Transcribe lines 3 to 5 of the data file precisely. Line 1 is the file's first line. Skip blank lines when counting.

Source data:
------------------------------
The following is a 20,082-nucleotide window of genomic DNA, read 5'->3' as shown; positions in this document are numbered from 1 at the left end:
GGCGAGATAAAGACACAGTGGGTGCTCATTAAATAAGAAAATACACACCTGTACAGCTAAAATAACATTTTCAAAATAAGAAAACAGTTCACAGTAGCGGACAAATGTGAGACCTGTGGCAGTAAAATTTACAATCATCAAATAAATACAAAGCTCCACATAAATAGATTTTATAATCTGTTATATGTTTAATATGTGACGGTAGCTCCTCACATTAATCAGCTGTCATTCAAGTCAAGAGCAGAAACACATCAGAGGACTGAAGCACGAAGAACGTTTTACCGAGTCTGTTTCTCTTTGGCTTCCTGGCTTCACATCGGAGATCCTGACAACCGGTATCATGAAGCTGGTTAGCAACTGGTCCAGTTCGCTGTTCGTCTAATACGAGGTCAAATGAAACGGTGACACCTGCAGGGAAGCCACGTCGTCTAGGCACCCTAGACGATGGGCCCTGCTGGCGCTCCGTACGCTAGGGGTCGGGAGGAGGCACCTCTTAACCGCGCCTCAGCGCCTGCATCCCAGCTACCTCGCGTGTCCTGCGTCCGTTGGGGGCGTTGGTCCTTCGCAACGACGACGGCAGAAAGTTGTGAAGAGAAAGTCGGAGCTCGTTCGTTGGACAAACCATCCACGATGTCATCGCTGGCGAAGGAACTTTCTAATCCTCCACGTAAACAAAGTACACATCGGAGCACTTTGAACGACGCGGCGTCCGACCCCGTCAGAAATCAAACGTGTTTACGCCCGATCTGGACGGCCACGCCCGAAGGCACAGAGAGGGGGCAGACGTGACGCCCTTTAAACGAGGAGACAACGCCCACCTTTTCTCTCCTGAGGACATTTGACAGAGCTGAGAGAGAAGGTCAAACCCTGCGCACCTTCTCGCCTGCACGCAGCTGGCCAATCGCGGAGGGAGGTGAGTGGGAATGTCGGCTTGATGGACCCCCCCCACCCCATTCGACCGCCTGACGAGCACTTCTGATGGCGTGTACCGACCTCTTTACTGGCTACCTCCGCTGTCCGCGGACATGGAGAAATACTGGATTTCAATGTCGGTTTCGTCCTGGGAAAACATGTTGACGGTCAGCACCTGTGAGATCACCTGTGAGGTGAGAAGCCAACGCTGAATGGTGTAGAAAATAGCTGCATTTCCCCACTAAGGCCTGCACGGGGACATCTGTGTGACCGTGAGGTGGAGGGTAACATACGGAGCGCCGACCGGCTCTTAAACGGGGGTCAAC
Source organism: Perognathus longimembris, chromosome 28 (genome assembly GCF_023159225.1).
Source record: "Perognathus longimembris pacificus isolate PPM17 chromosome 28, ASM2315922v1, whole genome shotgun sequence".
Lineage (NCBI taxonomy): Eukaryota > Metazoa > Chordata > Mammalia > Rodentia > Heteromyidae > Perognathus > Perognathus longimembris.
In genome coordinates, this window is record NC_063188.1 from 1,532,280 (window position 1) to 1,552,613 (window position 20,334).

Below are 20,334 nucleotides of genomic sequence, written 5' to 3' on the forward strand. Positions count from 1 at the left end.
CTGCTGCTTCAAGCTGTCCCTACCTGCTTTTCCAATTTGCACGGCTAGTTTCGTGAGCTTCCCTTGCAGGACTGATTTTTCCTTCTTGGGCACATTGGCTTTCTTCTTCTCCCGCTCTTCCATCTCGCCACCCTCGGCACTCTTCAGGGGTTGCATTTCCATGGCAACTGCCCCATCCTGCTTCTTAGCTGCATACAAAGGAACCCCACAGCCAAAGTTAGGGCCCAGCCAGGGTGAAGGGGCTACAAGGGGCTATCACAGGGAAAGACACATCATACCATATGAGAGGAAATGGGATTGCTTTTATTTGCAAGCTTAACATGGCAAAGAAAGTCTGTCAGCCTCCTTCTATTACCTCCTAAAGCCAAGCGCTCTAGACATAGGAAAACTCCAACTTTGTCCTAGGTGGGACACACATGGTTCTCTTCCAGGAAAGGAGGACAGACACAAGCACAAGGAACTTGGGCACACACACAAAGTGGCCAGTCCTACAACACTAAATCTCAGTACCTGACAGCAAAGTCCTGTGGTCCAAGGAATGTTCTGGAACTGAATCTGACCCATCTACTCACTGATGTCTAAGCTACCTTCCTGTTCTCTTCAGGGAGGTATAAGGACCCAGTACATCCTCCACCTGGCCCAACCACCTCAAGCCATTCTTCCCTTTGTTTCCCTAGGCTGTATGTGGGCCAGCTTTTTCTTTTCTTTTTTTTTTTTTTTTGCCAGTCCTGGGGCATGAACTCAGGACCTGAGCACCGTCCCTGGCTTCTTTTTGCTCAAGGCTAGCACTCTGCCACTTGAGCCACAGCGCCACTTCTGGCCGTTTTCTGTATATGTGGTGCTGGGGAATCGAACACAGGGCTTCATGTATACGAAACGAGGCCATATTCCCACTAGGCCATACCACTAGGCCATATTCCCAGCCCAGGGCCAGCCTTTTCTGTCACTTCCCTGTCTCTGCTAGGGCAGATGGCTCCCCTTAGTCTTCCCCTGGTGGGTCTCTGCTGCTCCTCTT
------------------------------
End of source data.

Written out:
Source organism: Perognathus longimembris, chromosome 28 (genome assembly GCF_023159225.1).
Source record: "Perognathus longimembris pacificus isolate PPM17 chromosome 28, ASM2315922v1, whole genome shotgun sequence".
Lineage (NCBI taxonomy): Eukaryota > Metazoa > Chordata > Mammalia > Rodentia > Heteromyidae > Perognathus > Perognathus longimembris.